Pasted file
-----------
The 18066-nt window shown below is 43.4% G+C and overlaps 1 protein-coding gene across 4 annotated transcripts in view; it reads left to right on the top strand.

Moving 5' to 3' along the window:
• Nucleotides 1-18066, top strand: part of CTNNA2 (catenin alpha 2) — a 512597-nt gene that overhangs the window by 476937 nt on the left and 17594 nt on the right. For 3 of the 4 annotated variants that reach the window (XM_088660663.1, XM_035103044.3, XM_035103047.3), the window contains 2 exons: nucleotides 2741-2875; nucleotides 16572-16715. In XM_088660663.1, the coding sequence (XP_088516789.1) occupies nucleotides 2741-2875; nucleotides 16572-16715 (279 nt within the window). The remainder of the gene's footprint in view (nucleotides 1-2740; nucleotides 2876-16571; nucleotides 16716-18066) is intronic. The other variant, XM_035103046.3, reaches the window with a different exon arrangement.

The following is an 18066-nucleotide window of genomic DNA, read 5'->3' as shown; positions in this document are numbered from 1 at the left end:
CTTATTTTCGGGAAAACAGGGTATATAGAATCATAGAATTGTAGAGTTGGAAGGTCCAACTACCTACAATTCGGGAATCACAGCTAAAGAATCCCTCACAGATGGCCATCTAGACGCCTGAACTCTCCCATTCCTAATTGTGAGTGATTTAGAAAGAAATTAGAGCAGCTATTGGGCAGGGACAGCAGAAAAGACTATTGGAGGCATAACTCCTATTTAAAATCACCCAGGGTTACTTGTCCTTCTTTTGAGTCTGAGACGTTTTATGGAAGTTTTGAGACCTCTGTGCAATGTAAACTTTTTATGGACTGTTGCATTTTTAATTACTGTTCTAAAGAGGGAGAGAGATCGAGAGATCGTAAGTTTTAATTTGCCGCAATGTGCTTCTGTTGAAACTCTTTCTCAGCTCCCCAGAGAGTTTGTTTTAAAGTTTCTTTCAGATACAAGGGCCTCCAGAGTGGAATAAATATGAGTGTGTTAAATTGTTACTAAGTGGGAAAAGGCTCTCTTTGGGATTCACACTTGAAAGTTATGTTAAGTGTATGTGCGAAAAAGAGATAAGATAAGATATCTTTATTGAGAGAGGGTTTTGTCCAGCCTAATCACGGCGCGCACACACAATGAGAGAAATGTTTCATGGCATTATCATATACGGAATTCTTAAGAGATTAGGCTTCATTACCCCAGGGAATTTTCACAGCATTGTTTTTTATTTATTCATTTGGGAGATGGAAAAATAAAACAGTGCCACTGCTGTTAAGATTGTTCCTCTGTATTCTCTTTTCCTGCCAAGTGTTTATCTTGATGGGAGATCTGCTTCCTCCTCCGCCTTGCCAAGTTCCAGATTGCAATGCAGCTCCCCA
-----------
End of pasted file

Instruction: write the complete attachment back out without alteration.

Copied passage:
The 18066-nt window shown below is 43.4% G+C and overlaps 1 protein-coding gene across 4 annotated transcripts in view; it reads left to right on the top strand.

Moving 5' to 3' along the window:
• Nucleotides 1-18066, top strand: part of CTNNA2 (catenin alpha 2) — a 512597-nt gene that overhangs the window by 476937 nt on the left and 17594 nt on the right. For 3 of the 4 annotated variants that reach the window (XM_088660663.1, XM_035103044.3, XM_035103047.3), the window contains 2 exons: nucleotides 2741-2875; nucleotides 16572-16715. In XM_088660663.1, the coding sequence (XP_088516789.1) occupies nucleotides 2741-2875; nucleotides 16572-16715 (279 nt within the window). The remainder of the gene's footprint in view (nucleotides 1-2740; nucleotides 2876-16571; nucleotides 16716-18066) is intronic. The other variant, XM_035103046.3, reaches the window with a different exon arrangement.

The following is an 18066-nucleotide window of genomic DNA, read 5'->3' as shown; positions in this document are numbered from 1 at the left end:
CTTATTTTCGGGAAAACAGGGTATATAGAATCATAGAATTGTAGAGTTGGAAGGTCCAACTACCTACAATTCGGGAATCACAGCTAAAGAATCCCTCACAGATGGCCATCTAGACGCCTGAACTCTCCCATTCCTAATTGTGAGTGATTTAGAAAGAAATTAGAGCAGCTATTGGGCAGGGACAGCAGAAAAGACTATTGGAGGCATAACTCCTATTTAAAATCACCCAGGGTTACTTGTCCTTCTTTTGAGTCTGAGACGTTTTATGGAAGTTTTGAGACCTCTGTGCAATGTAAACTTTTTATGGACTGTTGCATTTTTAATTACTGTTCTAAAGAGGGAGAGAGATCGAGAGATCGTAAGTTTTAATTTGCCGCAATGTGCTTCTGTTGAAACTCTTTCTCAGCTCCCCAGAGAGTTTGTTTTAAAGTTTCTTTCAGATACAAGGGCCTCCAGAGTGGAATAAATATGAGTGTGTTAAATTGTTACTAAGTGGGAAAAGGCTCTCTTTGGGATTCACACTTGAAAGTTATGTTAAGTGTATGTGCGAAAAAGAGATAAGATAAGATATCTTTATTGAGAGAGGGTTTTGTCCAGCCTAATCACGGCGCGCACACACAATGAGAGAAATGTTTCATGGCATTATCATATACGGAATTCTTAAGAGATTAGGCTTCATTACCCCAGGGAATTTTCACAGCATTGTTTTTTATTTATTCATTTGGGAGATGGAAAAATAAAACAGTGCCACTGCTGTTAAGATTGTTCCTCTGTATTCTCTTTTCCTGCCAAGTGTTTATCTTGATGGGAGATCTGCTTCCTCCTCCGCCTTGCCAAGTTCCAGATTGCAATGCAGCTCCCCA